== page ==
However the only shop in SE Asia that is a licensed dealer for Traxxion suspension is in Singapore. I had wanted an experienced brand-specific expert to rebuild it; this was me being picky and ultra-careful, but I can afford it. In reality, any suspension-exerienced big bike shop could have done it in Malaysia or Thailand.

But I had naively ordered new parts in advance from USA, sent them to Singapore. So that deterred what otherwise would have been a change of plans.

The front forks: They were deservedly tired, more accurately 'shot' after some 60,000 km of hard use. Bushings were gone. Oil was totally gone. We still have some 50,000 km to go; one doesn't take chances with the front end of a motorcycle, let's do it 100% right.

So, a mechanical skeptic may correctly ask: Why didn't I know this in Bangkok and do it at the same time as the new rear end? With 20/20 wisdom I 'could & should' have. But I wasn't sure until the beaten-to-death rear suspension was replaced, whether the front end was shot or if it was just the bucking from the rear. I suspected the front end, it had passed some tests, but I wanted to isolate it by getting the rear end perfect first.

But now that that the front one was isolated, it proved itself as baffed. It also was getting progressively worse. In the final days it didn't absorb even the small paved-road bumps.

Ordered parts sent by FedEx from Traxxion [link] Pres Max McAllister in USA. He sent them immediately. Arrived fast. What a helpful guy.

Their local shop in Singapore is Bikelab [link]. It's the only shop in the region that does complete race suspensions etc. They did a fine job. While dismatling the front end, we discovered that:
. . .(A) Front wheel bearings were shot (!)
. . .(B) Steering bearings were shot (!)
. . .(C) New bushings, seals, oil in front forks. Otherwise forks perfect.
It's basically a whole new front end.

While re-building the front forks, discovered shot wheel bearings.
Entire front was end re-done.

Total cost of the entire front-end job was about US$500 including parts. Not bad.

Bike felt totally like new. One doesn't notice as much when it all creeps up on you little-by-little. You get used to a tired suspension and poor steering. Until you have like-new near-perfection back that is!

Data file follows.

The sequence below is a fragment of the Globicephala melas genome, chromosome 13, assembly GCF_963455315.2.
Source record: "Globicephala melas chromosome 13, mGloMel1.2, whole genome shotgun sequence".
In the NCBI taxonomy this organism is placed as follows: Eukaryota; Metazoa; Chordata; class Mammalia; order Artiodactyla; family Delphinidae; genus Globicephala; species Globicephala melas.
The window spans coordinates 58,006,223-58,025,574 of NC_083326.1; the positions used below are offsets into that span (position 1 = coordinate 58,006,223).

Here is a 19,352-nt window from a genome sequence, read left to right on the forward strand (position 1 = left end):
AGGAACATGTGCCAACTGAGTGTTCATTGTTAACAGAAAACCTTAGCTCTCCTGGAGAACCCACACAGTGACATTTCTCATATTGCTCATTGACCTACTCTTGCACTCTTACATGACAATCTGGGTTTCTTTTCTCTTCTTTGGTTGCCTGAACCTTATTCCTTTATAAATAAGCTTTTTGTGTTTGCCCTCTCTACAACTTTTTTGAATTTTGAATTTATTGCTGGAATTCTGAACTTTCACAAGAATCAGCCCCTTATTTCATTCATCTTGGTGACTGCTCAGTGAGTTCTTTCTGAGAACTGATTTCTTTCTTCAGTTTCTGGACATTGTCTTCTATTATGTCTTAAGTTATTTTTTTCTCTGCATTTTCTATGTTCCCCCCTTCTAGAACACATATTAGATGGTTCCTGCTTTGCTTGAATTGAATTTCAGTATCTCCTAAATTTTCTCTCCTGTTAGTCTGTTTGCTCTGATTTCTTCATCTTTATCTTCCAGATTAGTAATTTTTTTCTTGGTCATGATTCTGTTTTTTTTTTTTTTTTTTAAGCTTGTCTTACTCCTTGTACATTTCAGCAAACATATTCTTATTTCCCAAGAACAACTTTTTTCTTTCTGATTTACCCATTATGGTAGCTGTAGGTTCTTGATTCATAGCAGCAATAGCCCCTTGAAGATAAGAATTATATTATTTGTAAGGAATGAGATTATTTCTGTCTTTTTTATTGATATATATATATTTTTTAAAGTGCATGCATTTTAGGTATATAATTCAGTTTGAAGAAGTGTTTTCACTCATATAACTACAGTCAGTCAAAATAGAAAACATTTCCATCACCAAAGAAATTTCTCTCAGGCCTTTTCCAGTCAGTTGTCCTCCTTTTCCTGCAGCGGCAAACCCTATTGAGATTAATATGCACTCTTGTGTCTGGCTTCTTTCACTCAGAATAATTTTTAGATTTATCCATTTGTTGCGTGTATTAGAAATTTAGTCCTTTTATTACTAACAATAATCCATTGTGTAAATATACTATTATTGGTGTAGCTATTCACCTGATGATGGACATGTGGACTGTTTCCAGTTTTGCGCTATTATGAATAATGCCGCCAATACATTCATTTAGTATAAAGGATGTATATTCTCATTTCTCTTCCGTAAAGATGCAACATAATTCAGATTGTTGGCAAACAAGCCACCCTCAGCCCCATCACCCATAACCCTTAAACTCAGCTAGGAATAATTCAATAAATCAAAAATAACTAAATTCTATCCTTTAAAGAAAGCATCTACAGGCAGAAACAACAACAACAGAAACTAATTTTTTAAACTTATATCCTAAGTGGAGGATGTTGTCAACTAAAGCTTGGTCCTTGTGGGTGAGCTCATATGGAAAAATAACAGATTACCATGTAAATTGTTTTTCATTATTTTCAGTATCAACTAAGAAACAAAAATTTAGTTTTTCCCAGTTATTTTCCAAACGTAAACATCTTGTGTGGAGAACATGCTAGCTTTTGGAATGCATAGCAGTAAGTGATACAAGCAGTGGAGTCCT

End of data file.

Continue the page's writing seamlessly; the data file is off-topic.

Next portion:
Have I mentioned more than a dozen times yet,
that I love my Traxxion front forks?
They make such a difference in this bike.

With hindsight, I'd have had the parts sent to Bangkok, Phuket, Kuala Lumpur or Pinang. Any skilled 'big bike' shop could have re-done both the front and rear ends at the same time.

That's what I should/could have done, without the enormous hassle and expense of the Singapore visit. Who could have guessed it would be so difficult and costly? No warning. Live 'n learn.

To any riders planning a world circumnavigation:
Expect to rebuild your front an rear suspensions in this part of the world.
Find the right shop and have parts sent in advance.
You will need to do it.
Try avoid doing it in Singapore unless you really want to ride there.


Singapore –> Indonesia with wheels: Although physically so close, turns out to be easier said than done. Indeed we gave up.

Seems the many ferries to Indonesia, are for people only – no car ferries! It's so close ... but not one exists that carries vehicles.

See 'Getting to Indonesia' blog for transport details.


Huge economic/political success story: Singapore is like home. Except there's more Asian faces – in Toronto's case not that many more either, Toronto is quite Asian by now.

And Singapore is almost visibly perfect. It's true.

Totally modern and pristine. Very organized. Orderly. People follow the many rules. And they work hard. It's rich.